Fox gets interrupted at breakfast by messenger boy, Meeks is on the phone.
He wants to meet soon, round the corner.
Kent stays in his room reading Henslowe’s notebook.
Phipps and Horowitz head to UCLA to try to find a cryptographer to decrypt the accounts book.
Meeks and his silent partner are waiting in the diner for Fox. Meeks has the police report, but wants a favour, opening the back door of a restaurant when a delivery arrives. Fox reluctantly agrees.
At UCLA, Phipps heads for Maths Dept. and finds a student, Alfred Kendall who likes cryptography. $10 to decrypt the book.
Horowitz finds a directory and finds George Ayers’ office listed, in the History dept. There he finds Dr. Romans name is actually on the door, who pops his head out of another office. He took the office in 1926 after Ayers had been gone a long time. Horowitz should speak to the Head of History Dept on Monday.
That evening, tooled up, Phipps and Fox enter the Mexican restaurant, the Happy Sombrero. It’s a little odd, they’re served food and asked for “anything else?”. Clearly there is stuff happening. Many of the tables are busy, mostly Mexicans. A barman eyes everyone entering.
A Mexican in a zoot suit enters and chats to the barman. Things are happening. Fox heads to the door to the back, but there’s just a passage, a toilet and phone. No backdoor. There’s a guy standing behind bars heading up the stairs, glaring at Fox. No back door. Fox waits in the toilet, thinking.
He hears the cage door being unlocked and Spanish spoken – new arrivals are greeting the guard. Fox ducks out into the main restaurant and catches Phipps eye. Phipps knocks over his table, food and drinks and Fox sneaks into the kitchen, and to the back door, watched by confused cooks.
Meeks comes in the back door, stuffs the report into Fox’s hands and starts pointing his gun and badge around. Fox exits the back door, Phipps bails with other guests out the front of the restaurant, as gunfire erupts.
That night they study the report. There were13 deceased, including all Walter Winston’s colleagues, and a Ramon Echavarria. The investigation wasn’t great, and they thought it was a deviant sex club. There were odd animal wounds on the bodies.
The 1924 Police Report on the farm
Kent wakes up in the early hours in his dark room. There’s a terrible smell in his room, and the sound of dripping liquid. He finds the bedside light, and sees a writhing, stinking mass on the table where he was reading. Black organic liquid drips onto the floor. Henslowe’s notebook has turned into black, rotten mush. White and pink worms wriggle in the gunk.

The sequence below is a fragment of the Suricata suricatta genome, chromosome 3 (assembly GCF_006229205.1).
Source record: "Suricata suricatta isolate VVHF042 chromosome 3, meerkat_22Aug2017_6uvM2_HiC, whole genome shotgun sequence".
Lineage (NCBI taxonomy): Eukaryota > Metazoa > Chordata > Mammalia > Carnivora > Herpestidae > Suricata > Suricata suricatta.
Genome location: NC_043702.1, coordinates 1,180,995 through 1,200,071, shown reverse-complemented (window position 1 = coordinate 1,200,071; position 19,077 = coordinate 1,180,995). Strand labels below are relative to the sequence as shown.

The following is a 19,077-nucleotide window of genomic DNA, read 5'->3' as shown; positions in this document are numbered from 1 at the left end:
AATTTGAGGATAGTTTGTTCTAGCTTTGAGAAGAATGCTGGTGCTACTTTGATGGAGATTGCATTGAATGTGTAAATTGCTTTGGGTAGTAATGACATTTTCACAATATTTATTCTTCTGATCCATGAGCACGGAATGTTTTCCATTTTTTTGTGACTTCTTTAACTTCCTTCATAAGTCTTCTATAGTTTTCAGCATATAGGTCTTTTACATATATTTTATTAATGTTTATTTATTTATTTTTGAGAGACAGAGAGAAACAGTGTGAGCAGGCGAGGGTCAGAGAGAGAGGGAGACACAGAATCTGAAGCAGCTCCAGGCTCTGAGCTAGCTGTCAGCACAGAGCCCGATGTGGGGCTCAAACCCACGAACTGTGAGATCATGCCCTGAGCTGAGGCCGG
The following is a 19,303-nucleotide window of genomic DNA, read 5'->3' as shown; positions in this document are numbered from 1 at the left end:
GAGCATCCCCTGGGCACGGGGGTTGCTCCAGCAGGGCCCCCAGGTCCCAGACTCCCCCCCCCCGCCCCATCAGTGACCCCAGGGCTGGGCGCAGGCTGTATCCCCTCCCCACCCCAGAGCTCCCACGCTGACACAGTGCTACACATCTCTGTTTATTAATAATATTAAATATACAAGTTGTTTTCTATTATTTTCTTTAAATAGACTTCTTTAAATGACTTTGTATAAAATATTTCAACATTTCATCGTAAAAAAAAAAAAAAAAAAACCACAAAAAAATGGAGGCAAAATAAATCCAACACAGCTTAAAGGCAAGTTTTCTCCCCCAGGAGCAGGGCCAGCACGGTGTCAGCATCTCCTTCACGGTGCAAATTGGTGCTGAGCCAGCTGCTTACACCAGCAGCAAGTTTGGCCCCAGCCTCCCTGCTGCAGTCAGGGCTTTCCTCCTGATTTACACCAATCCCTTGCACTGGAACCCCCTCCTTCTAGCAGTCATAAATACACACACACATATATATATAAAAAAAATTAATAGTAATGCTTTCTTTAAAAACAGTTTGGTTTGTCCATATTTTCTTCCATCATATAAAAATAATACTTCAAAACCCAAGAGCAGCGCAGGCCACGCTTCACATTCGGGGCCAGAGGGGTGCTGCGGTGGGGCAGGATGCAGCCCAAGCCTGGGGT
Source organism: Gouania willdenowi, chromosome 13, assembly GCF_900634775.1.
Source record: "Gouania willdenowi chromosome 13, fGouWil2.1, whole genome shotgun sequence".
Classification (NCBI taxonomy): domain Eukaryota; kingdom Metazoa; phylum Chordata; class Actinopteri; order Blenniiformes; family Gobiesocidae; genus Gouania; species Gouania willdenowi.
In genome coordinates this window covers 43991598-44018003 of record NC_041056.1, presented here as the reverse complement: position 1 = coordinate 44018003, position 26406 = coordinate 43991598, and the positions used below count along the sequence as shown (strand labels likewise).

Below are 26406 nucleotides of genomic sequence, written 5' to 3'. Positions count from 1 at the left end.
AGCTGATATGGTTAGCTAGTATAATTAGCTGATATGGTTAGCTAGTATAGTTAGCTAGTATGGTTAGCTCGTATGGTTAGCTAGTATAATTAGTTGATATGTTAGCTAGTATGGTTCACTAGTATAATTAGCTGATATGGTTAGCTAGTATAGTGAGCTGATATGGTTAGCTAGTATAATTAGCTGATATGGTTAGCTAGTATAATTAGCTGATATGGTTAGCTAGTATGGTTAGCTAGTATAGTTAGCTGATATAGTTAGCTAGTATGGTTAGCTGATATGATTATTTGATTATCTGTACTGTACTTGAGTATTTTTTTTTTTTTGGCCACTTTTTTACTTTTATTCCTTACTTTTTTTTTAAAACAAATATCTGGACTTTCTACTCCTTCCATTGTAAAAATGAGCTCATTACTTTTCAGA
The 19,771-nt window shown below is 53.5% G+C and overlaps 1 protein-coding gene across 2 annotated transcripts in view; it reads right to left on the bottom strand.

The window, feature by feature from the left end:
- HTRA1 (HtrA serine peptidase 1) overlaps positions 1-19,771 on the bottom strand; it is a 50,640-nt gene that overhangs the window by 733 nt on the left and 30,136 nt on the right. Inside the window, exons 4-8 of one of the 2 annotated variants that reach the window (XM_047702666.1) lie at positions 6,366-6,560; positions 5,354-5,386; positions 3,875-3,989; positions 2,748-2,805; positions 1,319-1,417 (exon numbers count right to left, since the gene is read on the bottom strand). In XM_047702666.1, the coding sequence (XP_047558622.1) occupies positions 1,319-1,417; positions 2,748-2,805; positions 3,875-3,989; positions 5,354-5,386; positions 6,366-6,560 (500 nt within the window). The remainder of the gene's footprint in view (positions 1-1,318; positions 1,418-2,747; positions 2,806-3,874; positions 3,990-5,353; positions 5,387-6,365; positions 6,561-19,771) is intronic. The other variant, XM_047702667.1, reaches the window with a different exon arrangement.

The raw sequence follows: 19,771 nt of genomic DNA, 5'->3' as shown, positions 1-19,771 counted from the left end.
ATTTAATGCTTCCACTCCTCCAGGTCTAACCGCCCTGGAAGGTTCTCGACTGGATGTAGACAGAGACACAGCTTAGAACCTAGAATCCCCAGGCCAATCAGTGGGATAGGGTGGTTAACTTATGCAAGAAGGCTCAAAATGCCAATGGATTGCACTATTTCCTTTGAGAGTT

Kent has heard of occult magic spells used like this – to target the imagery in the book maybe. The hotel find him another room, and put a large cleaning charge on Kents bill.
In the morning the receptionist hands Phipps a letter from his sister and Fox a telegram from Janet WInston-Rogers.
Phipps and Martin Horowitz head off to UCLA early. They catch up with Alfred who’s worked all night translating the book of accounts. The books cover 1918-1922, and show sales of N referred to once as ‘Nectar’ through various code names like Umbrella, Slick and Moses. Towncar is clearly the accountant, and Black is the owner. A slip translates the Black codeword as Echavarria and Towncar as Buchwald. Phipps knows that accountants need to be registered.
In the history department, Martin meets Samantha Burnish, the aged secretary who remembers creepy George Ayers and organising a trip for him to Africa.
Dr MacDunn the head of History also knows Ayers and his trip to Ethiopia, and that he sent reports back for a short while. He wilts under Horowitz’s intimidation and agrees to bring Ayers’ stuff over later today out of storage.
At lunchtime, the group drive up north out of the city to find the location of the farmland mentioned in the police report. After some directions, they arrive at a patch of farmland, next to a new and expanding housing sprawl.
They find the remains of two buildings, and blackened rotting timbers. One of the beams has add symbols engraved on it – Kent sketches them. In the long grass a feral cat scratches his leg.
Phipps heads down the hill to talk to the housing construction crew. They say the land is cursed, Phipps senses the foreman’s odd and gets from him and some $$ that he’s been paid by a PI, Jack, to call him when anyone comes sniffing. He promises not to, for some dollars.
Late afternoon they leave the farm and drive back to UCLA
George Ayers’ stuff has been brought into a spare room at the history dept. Lots of dusty boxes of books and papers. Kent remembers his name now – Ayers published a weird controversial paper in the early 1920’s.
In the papers they find his travel itinerary to Ethiopia, his address book, and lots of odd stuff about ancient religions. Ayers writes about Gol-Goroth, the FIsher from outside, and the Liar from Beyond. They also find a film poster “Queen of the desert sands” signed from the a-list actress Olivia Clarendon. “Thanks for your help”
From quick scanning the documents, Ayers seemed to believe in the Mythos, but believed Gol-Goroth was a fool.